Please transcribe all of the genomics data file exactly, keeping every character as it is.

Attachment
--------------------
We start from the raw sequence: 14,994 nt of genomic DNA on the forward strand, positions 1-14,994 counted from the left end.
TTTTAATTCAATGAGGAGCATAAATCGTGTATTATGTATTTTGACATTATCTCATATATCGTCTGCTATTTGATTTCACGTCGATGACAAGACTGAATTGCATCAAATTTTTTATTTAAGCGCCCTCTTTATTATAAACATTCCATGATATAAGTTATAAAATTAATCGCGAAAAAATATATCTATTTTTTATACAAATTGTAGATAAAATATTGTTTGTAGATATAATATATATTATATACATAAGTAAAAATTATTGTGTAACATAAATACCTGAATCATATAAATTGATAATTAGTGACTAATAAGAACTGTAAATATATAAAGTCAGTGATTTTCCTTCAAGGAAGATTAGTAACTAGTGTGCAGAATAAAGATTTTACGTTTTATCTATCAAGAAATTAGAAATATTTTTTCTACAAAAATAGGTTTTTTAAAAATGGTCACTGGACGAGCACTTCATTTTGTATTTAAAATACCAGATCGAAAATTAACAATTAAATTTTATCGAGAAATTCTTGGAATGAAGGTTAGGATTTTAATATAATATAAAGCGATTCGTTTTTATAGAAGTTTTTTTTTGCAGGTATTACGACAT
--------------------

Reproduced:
We start from the raw sequence: 14,994 nt of genomic DNA on the forward strand, positions 1-14,994 counted from the left end.
TTTTAATTCAATGAGGAGCATAAATCGTGTATTATGTATTTTGACATTATCTCATATATCGTCTGCTATTTGATTTCACGTCGATGACAAGACTGAATTGCATCAAATTTTTTATTTAAGCGCCCTCTTTATTATAAACATTCCATGATATAAGTTATAAAATTAATCGCGAAAAAATATATCTATTTTTTATACAAATTGTAGATAAAATATTGTTTGTAGATATAATATATATTATATACATAAGTAAAAATTATTGTGTAACATAAATACCTGAATCATATAAATTGATAATTAGTGACTAATAAGAACTGTAAATATATAAAGTCAGTGATTTTCCTTCAAGGAAGATTAGTAACTAGTGTGCAGAATAAAGATTTTACGTTTTATCTATCAAGAAATTAGAAATATTTTTTCTACAAAAATAGGTTTTTTAAAAATGGTCACTGGACGAGCACTTCATTTTGTATTTAAAATACCAGATCGAAAATTAACAATTAAATTTTATCGAGAAATTCTTGGAATGAAGGTTAGGATTTTAATATAATATAAAGCGATTCGTTTTTATAGAAGTTTTTTTTTGCAGGTATTACGACAT